It's simple: I wouldn't have won one Tour de France without Johan Bruyneel, let alone seven in a row. Johan is a Belgian ex-racer who was my team director during that winning streak, but that doesn't begin to describe him. He became my friend, the closest thing I've ever had to a brother, my confidante, my partner in obsession, and the greatest coach not only in cycling but all of sport. He's a genius - not necessarily a schoolbook type of genius, but one whose intuition and street smarts are unrivaled.

But the first thing he did for me, the one thing that made everything else possible, was at once the simplest and probably the most difficult for people to do: He believed in me.

After I was diagnosed with cancer and was trying to make a comeback in professional cycling, Johan was the first person who told me I could not only return to the sport but could win the Tour de France, the biggest and most important bike race in the world. This wasn't some kind of motivational trick or complex psychological strategy. Johan looked deep into me and understood something. And whatever he saw changed my life.

Once I believed in his belief and we began working closely together, I discovered that he is one of the few people alive who might be more obsessed with winning than I am. I was obsessed with racing, training, equipment, recovery and rest. He was focused on all of that - for 25 riders - plus figuring out what races the team should do, what our travel schedule should be like, what we should eat, who should room with who, which riders on other teams we would need three years later. He's the poster child for winning...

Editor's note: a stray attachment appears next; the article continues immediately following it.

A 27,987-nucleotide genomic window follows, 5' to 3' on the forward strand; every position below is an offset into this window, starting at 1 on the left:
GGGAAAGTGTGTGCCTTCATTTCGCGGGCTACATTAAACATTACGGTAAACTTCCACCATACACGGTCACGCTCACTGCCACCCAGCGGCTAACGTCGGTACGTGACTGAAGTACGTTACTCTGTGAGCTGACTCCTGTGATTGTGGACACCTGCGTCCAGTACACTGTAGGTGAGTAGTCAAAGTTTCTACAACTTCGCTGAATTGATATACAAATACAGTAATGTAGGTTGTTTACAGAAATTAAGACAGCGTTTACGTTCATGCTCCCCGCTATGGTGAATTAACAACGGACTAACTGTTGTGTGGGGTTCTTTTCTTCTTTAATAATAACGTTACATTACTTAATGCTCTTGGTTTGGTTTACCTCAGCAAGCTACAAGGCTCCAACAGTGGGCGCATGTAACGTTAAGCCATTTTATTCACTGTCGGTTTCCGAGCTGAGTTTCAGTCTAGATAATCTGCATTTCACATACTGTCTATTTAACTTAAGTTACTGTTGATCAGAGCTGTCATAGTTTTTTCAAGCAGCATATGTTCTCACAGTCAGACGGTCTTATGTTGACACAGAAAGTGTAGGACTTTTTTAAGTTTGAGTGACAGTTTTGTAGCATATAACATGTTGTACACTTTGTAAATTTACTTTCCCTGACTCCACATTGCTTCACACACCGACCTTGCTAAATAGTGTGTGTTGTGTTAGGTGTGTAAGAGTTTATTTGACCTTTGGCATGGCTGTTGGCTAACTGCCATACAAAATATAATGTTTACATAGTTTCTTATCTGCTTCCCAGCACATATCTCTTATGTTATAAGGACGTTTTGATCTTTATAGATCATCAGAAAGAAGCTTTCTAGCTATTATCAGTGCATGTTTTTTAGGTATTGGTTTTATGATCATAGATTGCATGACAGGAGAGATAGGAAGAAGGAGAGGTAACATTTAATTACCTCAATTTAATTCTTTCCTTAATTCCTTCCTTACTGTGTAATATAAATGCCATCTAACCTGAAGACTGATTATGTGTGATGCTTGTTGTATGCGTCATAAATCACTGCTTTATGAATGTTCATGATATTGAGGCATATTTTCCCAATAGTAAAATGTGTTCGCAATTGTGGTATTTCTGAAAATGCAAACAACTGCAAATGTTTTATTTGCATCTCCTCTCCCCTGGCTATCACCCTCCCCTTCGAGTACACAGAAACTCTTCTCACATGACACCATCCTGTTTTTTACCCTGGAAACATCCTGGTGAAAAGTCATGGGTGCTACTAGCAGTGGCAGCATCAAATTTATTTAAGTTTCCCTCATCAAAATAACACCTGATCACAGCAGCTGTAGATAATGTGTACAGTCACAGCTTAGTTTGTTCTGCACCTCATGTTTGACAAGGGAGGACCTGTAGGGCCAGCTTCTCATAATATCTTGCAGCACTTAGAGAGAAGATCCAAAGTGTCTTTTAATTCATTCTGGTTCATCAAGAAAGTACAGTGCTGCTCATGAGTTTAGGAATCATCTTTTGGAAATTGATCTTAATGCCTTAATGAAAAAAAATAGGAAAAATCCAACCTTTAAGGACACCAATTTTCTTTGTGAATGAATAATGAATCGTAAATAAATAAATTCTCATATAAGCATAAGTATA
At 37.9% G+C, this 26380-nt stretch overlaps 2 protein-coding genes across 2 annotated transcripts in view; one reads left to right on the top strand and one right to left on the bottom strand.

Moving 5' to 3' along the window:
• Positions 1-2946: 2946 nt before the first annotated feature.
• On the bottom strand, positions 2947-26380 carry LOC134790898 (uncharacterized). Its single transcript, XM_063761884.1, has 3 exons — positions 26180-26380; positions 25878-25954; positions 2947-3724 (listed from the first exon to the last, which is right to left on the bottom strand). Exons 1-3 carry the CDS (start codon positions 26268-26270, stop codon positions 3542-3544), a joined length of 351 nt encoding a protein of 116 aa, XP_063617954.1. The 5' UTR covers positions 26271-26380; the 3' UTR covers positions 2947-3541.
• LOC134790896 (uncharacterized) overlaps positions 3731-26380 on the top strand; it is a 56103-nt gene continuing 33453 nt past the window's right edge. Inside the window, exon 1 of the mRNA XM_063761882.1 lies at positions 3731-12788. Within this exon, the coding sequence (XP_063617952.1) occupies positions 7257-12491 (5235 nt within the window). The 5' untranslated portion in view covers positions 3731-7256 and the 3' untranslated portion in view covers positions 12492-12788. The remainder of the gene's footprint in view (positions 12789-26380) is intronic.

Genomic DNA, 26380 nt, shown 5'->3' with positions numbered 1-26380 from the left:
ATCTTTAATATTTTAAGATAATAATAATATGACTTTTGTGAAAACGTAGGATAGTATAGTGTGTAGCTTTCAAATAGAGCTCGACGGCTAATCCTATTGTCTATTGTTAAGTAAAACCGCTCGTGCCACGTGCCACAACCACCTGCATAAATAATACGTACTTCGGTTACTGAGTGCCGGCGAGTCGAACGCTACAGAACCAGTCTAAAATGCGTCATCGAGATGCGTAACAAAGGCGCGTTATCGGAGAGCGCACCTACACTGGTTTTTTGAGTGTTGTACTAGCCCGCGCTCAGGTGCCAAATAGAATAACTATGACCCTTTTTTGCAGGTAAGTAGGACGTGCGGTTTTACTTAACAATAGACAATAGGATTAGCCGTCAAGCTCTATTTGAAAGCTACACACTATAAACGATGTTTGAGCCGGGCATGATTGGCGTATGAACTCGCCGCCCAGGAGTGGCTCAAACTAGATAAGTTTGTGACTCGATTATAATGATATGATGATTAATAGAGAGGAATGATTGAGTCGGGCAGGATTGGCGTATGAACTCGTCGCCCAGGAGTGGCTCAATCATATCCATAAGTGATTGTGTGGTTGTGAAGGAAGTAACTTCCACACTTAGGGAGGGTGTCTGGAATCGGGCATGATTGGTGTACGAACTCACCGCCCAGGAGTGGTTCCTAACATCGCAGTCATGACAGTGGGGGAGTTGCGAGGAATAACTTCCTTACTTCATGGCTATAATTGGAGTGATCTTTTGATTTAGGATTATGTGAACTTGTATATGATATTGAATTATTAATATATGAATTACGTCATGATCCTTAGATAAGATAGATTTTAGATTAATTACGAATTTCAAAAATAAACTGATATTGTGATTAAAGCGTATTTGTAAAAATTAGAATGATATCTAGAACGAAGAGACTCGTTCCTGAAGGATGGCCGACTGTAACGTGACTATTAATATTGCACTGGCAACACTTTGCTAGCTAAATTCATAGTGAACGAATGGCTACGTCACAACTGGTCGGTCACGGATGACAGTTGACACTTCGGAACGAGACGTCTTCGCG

Through Armstrong, Bruyneel says, he has finally been able to fulfill his frustrated Tour ambitions, marrying his determination and tactical skill to great talent. "For me, it was like trying to make something happen that I always wanted, but physically I was not able to do it," Bruyneel said by phone from France. "I knew how to work for it, but if you don't have the physical capacities, you can't do it. Lance has those capacities."

The same is true in reverse: Through Bruyneel, Armstrong has acquired discipline and a mind for strategy that's enabled him to fulfill his talent. Coach and rider found that their differences proved to be the perfect complement to each other: Bruyneel's tactical intelligence and Armstrong's extraordinary will; Bruyneel's gift for preparation and Armstrong's physical capacity to execute any plan.

What they share is a tireless work ethic, mutually inexhaustible ambition, and a vision: Bruyneel saw more in Lance Armstrong than Lance Armstrong saw in himself. In a way, what Bruyneel has given to Armstrong is the greatest gift, himself. Together they've created cycling lore.

   - SALLY JENKINS, The Washington Post

Discovery Channel boss Johan Bruyneel is far from nostalgic. With the challenge of forging new champions and building up a new block of riders to tackle cycling's biggest races, Bruyneel is working with newfound enthusiasm as he rebuilds the team in the post-Armstrong era.

   - ANDREW HOOD, Velonews.com

Here's a taste of what it's like to sit next to Johan in a team car: As we descended down Hogpen Gap at speeds exceeding 70KPH, all four wheels in our Volvo were sliding across the wet and windy pavement - at one point it seemed like we ended up on two wheels. Johan proved that he is a master multi-tasker. Johan was able to respond to emails, pay for items online using his credit card (while driving with one knee), navigate the roads, lead and encourage the team, carry on a conversation and crack some jokes with me and Rob the cameraman, school the judges, hand out water bottles and energy bars, eat a sandwich and a bag of chips, and speak multiple languages fluently amongst his riders and drivers of other cars. oh and did I mention he was driving the car? At the speeds we were driving I could barely eat a Fig Newton let alone keep my eye on the road...

   - RAHOUL SOOD, President and CTO of VoodooPC